The second exploration challenged the participants to put together scenes out of cue scripts. In many ways, this involved leadership in practice more strongly than anything else they did during the week. Due to the nature of cue scripts, each member of the team only had part of the information necessary to build the scene, so they had to figure out how to communicate their needs to each other. The exercise also stresses the importance of listening, since one character might have embedded stage directions not in their own lines, but in what someone else says.

Both of these challenges made some of our participants pretty nervous on the first day. I could see the standard markers of hesitation and fear. We strove to combat those reactions by creating safe spaces for experimentation, and part of that meant starting in smaller, non-threatening groups. We started the week in small groups of three or four participants, attached to one coach (myself or one of the six actors working with us through the week: Miriam Donald Burrows, John Harrell, Daniel Kennedy, Gregory Jon Phelps, René Thornton Jr., and Jeremy West). Those small groups worked through both the challenge statements and the cue scripts on Tuesday. Then, on Wednesday, we teamed up into groups of five and six, with two coaches: slightly wider range of feedback for challenge statement, slightly larger and more complex scenes to work through. Thursday, we glommed further into groups of ten and twelve, with three or four coaches, and on Friday morning, the entire group presented their final challenge statements and final scenes. This structure allowed the experience to build from simple to complex, as well as fostering the participants' increased confidence each step of the way.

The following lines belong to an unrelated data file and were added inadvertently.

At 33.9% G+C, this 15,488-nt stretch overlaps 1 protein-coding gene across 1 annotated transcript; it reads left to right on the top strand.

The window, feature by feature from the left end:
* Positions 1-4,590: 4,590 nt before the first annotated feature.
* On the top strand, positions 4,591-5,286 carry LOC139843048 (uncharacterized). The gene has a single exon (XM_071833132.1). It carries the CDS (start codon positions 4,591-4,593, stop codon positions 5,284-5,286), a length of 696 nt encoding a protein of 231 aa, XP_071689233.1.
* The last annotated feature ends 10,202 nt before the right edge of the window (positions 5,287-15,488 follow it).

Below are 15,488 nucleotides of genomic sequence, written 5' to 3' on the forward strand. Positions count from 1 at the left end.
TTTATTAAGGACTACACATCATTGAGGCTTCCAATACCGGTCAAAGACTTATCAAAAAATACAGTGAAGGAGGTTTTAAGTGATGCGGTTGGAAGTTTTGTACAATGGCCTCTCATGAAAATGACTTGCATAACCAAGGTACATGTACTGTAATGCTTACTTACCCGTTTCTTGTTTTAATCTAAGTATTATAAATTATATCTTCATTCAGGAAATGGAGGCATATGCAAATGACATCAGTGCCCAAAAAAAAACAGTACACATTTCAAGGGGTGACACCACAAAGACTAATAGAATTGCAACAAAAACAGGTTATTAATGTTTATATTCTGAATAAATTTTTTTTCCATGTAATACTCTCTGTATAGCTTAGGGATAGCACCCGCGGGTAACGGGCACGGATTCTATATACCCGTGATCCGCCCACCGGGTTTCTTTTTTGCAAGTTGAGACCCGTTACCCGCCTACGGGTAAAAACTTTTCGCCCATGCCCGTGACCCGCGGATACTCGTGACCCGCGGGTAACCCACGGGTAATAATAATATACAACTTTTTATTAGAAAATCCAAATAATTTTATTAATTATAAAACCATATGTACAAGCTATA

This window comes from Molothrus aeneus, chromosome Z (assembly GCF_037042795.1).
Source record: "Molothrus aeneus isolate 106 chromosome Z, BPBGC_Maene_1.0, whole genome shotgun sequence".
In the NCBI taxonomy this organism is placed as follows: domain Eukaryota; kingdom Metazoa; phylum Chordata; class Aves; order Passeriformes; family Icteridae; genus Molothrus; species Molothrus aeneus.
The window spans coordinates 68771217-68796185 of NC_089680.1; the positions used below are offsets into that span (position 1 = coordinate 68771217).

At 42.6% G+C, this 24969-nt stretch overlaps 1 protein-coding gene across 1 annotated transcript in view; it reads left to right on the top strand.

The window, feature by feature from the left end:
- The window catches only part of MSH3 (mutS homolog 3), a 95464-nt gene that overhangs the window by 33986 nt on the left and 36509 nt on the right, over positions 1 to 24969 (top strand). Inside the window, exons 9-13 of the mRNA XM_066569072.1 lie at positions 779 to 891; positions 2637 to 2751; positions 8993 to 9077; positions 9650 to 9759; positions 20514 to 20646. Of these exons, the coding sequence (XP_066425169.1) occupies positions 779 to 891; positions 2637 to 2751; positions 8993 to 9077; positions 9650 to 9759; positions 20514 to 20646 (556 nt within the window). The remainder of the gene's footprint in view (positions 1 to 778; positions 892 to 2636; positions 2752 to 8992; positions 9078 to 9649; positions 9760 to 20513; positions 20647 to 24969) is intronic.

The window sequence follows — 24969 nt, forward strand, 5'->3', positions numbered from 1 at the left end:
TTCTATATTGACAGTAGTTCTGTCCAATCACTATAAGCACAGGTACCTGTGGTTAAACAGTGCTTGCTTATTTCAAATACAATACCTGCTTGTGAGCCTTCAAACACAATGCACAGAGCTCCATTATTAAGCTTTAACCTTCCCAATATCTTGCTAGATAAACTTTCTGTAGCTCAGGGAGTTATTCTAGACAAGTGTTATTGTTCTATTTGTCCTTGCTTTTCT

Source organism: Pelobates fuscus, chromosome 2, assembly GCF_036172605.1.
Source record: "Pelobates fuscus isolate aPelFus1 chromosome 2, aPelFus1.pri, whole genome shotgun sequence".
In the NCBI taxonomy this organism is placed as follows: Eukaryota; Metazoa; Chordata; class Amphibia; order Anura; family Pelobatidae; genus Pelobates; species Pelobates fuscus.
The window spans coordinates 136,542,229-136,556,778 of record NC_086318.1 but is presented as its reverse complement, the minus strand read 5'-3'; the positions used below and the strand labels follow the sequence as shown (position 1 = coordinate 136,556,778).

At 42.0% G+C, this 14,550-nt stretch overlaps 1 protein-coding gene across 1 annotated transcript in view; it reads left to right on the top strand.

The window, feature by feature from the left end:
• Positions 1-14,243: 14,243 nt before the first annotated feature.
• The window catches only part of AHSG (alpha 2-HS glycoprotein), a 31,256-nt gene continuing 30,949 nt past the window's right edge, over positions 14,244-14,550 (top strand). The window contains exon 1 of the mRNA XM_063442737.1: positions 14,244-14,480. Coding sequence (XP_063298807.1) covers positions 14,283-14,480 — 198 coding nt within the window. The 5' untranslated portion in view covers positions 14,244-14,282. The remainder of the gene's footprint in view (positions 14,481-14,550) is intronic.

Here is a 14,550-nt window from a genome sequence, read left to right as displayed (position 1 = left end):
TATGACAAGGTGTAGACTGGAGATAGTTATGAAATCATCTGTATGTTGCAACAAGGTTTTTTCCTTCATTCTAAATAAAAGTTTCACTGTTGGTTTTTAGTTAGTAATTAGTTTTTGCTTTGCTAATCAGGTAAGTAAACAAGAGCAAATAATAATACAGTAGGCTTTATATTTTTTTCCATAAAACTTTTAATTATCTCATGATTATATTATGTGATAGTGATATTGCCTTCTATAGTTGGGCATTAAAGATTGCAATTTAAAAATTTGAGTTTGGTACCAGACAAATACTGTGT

IP participants rehearse a scene from Julius Caesar,
with acting coach Daniel Kennedy visible, lower right.
Photo by Cass Morris

It was amazing to watch. On Tuesday, my group members needed a lot of help from me. The coaches weren't meant to direct, but I found that I did need to ask a lot of leading questions about both the challenge statements and the scenes. Is there another way you can try that? Was that a conscious choice, or an accident? Is there a place you can choose to move? What in the text tells you that? Who are you saying that to? So, too, my group had a lot of questions for me – about the language, about pronunciation, about character relationships. I gave them only the bare necessities, nudging them to look in the text for clues.